I've been looking at barrier plants, with the idea of 'fencing' off our future food forest area from kikuyu invasion.

Came across Vetiver ( http://www.vetivernurseries.co.nz/index.php… ) which sounds amazing, might have to give that a go, though to do the whole perimeter at the recommended 5 plants per meter could be costly unless I get a handful & then get cuttings for the rest.

Would be nice to use some natives as well if possible, perhaps Toetoe?

Anyone have some experience or recommendations? (I'm situated near Raglan in the Waikato)

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The best I found is Caucasian Clover (Trifolium ambiguum) - grows up to 45 cm high, is slow to establish but has a strong and deep (>30cm) root system. For example from here: http://www.specseed.co.nz/

I would make the barrier 2-3m wide.

Please try more than one species at the time and report your experience with them.  I would be interested in both success and failure reports.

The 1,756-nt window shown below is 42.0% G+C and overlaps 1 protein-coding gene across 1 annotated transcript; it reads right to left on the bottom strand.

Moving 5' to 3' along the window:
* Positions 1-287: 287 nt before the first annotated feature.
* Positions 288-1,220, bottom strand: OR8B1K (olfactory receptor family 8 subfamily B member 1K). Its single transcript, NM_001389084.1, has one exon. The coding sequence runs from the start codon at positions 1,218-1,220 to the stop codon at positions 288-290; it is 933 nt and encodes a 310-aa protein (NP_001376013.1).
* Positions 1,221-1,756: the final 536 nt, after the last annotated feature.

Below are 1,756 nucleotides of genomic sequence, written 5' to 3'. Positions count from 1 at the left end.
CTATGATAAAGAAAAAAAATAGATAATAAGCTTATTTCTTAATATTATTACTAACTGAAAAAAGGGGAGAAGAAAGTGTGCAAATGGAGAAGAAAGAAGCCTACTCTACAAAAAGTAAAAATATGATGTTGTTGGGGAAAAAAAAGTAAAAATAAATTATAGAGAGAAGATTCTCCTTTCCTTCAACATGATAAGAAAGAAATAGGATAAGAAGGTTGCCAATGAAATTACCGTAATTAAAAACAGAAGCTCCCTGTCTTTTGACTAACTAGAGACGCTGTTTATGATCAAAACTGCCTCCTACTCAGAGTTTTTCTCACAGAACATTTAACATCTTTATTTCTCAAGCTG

50-70 gram Trifolium ambiguum seed per square metre (about 1 seed ever 1 cm).

Hello Nathan, took a tour Robyn and Robert Guyton's food forest in Riverton over the weekend and they grow a lot of Alexanders Smyrnium olusatrum around their trees to smother the couch which has a similar growth habit to kikuyu.  The seeds are available through the SCEC 

Hi,

I'm not so sure about Smyrnium olusatrum

- A bi-annual. This means permanent (hopefully self-) reseeding is nessary.

  This also means that other (especial C4 carbon fixation) species can outgrow it in its young growing state.

- The foliage look not very dense. I doubt you can create a dense enough population to prevent germination of other seeds.

http://onlinelibrary.wiley.com/doi/10.1046/j.1365-2745.2003.00761.x...

Its a good Food forest plant, but I wouldn't use a bi-annual as barrier plant.

I have first hand expierence with Goutweed (Aegopodium podagraria) as a "last resort" ground cover (edible).  I usually not recommend it to people exept if they have the battle for the ground cover already lost (to the wandering jew (Tradescantia fluminensis) for example).

There is no way back once you plant it.

If you are willing to risk a "take over" of your Food Forest ground, a Goutweed (Aegopodium podagraria) belt of 2-3m will stop your invasive grass for sure.

https://docs.google.com/document/d/1ELF5SoCD3wmZJkw3LeF8bJ0uGfgn0-f...

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